Parallel Loops Through Step Loops and an Internal Table

The commands in the flow logic are:

LOOP AT itab CURSOR c [INTO wa] [FROM n1] [TO n2].
  ...
ENDLOOP.

These statements create a parallel loop pass through the step loop rows displayed on the screen and an internal table itabof the ABAP program. The additions INTO, CURSOR, and FROMare possible at the time of PBO, but not at PAI.

With this form of processing, the step loop display contains scroll bars. The scroll function is automatically defined by the system. The step loop rows, between which you can scroll, is copied over from the internal table in the ABAP program. Scrolling triggers the PAI event.

The CURSOR addition is used to control, at the time of PBO, which internal table row should be the first to appear in the screen display. c is a data object of the ABAP program of type i. Conversely, for every PAI event, c is set to the value of the first table row displayed. This allows you to synchronize the internal table of the ABAP program with the step loop rows displayed. It is recommended that you place c into an auxiliary variable at the start of PBO and do not evaluate it in the loop, because scrolling changes the value of c.

Using the INTO addition, the fields of the internal table itab are written to the work area wa at the time of PBO and the content of wa is transported line-by-line to the identically-named fields of the step loop on the screen. Without the INTO addition, you must use an internal table with a header line. Then the content of the header line is transported line-by-line to the identically-named fields of the step loop on the screen at the time of PBO. A module for filling the step loop rows is therefore not necessary.

Conversely, at the time of PAI, the internal table rows are not automatically filled with the contents of the step loop rows. Instead, you must call a module that fills the table within the loop. However, you must still specify the addition AT itab at the time of PAI, because otherwise scrolling with the scroll bars does not work.

You can use the FROM and TOadditions to limit the display or work area of the internal table in the step loop. n1 and n2are data objects of the ABAP program with type i. If you do not specify these parameters, the system uses the start and/or end of the internal table as the display or processing limit. If c is outside the limits n1 and n2, the latter take precedence.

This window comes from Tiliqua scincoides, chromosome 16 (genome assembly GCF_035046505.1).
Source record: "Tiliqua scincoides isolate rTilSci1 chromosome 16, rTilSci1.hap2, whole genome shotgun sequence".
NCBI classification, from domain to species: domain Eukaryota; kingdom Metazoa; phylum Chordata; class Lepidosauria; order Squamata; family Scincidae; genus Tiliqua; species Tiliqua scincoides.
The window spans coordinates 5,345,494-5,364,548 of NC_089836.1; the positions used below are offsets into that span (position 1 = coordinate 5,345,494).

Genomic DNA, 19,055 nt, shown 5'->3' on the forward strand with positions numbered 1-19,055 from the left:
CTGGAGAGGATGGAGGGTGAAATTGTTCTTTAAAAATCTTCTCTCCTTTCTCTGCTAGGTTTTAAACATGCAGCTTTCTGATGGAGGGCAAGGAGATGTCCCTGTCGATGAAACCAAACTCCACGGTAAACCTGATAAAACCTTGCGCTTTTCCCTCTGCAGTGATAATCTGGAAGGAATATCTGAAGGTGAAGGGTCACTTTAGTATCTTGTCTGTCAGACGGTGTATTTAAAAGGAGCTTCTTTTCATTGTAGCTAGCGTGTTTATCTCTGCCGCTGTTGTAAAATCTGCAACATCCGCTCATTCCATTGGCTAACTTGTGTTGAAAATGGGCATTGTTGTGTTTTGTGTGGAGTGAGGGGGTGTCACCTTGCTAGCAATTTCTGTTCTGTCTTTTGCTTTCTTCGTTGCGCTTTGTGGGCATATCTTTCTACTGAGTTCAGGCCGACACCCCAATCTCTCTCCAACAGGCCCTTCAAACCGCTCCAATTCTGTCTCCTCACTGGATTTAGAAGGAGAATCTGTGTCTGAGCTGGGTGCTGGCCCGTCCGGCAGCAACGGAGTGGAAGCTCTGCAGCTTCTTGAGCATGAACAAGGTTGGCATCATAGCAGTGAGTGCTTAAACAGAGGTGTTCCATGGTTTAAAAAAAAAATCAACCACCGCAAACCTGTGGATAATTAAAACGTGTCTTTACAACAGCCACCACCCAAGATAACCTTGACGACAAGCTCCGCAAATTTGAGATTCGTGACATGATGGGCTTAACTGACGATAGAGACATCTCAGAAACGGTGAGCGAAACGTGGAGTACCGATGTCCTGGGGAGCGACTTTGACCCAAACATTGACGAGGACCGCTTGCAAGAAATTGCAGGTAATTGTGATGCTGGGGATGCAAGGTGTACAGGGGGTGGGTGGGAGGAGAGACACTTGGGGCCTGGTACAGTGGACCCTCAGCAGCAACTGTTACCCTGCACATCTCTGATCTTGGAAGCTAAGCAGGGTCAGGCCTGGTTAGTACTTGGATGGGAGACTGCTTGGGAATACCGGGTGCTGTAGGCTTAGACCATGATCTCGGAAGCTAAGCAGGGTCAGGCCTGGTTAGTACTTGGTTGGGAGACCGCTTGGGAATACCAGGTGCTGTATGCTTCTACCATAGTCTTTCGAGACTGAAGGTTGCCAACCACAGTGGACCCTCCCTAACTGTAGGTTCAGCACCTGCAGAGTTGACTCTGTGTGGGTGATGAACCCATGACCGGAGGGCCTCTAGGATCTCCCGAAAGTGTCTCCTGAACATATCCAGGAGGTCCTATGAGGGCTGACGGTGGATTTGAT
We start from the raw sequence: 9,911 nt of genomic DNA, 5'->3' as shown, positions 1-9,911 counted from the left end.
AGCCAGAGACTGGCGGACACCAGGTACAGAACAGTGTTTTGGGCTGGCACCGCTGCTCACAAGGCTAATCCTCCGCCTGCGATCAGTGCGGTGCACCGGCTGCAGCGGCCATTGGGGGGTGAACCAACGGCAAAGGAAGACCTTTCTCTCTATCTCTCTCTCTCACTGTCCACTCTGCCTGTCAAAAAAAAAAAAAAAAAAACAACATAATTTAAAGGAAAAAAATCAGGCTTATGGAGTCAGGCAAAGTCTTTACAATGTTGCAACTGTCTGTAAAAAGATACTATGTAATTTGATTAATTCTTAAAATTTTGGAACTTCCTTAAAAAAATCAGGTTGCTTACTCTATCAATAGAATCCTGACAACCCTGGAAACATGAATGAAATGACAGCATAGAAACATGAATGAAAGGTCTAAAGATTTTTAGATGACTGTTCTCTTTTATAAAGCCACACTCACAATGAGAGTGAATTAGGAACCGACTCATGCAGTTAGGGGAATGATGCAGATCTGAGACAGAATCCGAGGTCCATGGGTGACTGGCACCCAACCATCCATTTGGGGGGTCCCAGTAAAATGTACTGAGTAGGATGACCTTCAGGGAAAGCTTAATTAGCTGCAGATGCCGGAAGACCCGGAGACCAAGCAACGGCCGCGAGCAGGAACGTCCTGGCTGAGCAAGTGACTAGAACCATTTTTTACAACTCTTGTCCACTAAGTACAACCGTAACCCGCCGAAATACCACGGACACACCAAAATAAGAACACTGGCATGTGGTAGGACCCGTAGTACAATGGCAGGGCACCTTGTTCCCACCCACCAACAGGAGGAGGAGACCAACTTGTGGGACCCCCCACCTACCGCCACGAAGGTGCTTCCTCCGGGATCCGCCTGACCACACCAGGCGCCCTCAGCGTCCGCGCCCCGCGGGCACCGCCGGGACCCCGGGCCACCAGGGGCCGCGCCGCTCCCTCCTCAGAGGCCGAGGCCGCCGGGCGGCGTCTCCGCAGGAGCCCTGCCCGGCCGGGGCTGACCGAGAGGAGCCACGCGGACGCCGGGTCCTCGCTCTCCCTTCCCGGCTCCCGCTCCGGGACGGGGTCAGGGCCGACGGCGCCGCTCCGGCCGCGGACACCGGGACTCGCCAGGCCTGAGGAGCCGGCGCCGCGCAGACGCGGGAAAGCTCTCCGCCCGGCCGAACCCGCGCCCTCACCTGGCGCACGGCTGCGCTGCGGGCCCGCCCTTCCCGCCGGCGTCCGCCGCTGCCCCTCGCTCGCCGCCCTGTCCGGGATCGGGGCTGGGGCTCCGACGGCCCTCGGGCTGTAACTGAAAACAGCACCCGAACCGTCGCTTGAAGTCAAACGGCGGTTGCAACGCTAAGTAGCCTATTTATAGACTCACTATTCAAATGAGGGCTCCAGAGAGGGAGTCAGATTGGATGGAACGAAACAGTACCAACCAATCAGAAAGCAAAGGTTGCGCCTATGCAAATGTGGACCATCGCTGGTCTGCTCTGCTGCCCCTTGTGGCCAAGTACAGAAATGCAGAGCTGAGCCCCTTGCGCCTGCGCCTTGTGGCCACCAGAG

The additions CURSOR c and FROM n1 TO n2 of the LOOP AT statement, which specify the starting line and number of displayed rows of the internal table for step loops, are possible with Table Controls in the Flow Logic, but not necessary. With TABLE CONTROLS, the display is controlled by using the structure CXTAB_CONTROL in the ABAP program.

        Instead of the CURSOR c, you should always use the component TOP_LINE for table controls. This component always contains the upper-most displayed row.

        If you also specify n1 for table controls, the calculation formula for the component CURRENT_LINE is changed to sy-stepl + (TOP_LINE -1) + (n1 - 1).

Example

Example

REPORT demo_dynpro_step_loop.

TYPES: BEGIN OF t_itab,
         col1 TYPE i,
         col2 TYPE i,
       END OF t_itab.

DATA: itab TYPE STANDARD TABLE OF t_itab,
      wa   LIKE LINE OF itab,
      fill TYPE i.

DATA: idx   TYPE i,
      line  TYPE i,
      step  TYPE i,
      limit TYPE i,
      c     TYPE i,
      n1    TYPE i VALUE 5,
      n2    TYPE i VALUE 25.

DATA:  ok_code TYPE sy-ucomm,
       save_ok TYPE sy-ucomm.

START-OF-SELECTION.

  DO 40 TIMES.
    wa-col1 = sy-index.
    wa-col2 = sy-index ** 2.
    APPEND wa TO itab.
  ENDDO.

  DESCRIBE TABLE itab LINES fill.

  CALL SCREEN 100.

MODULE status_0100 OUTPUT.
  SET PF-STATUS 'STATUS_100' EXCLUDING 'PREVIOUS'.
ENDMODULE.

MODULE status_0200 OUTPUT.
  SET PF-STATUS 'STATUS_200' EXCLUDING 'NEXT'.
ENDMODULE.

MODULE transp_itab_out OUTPUT.
  idx = sy-stepl + line.
  READ TABLE itab INTO wa INDEX idx.
ENDMODULE.

MODULE transp_itab_in INPUT.
  step = sy-loopc.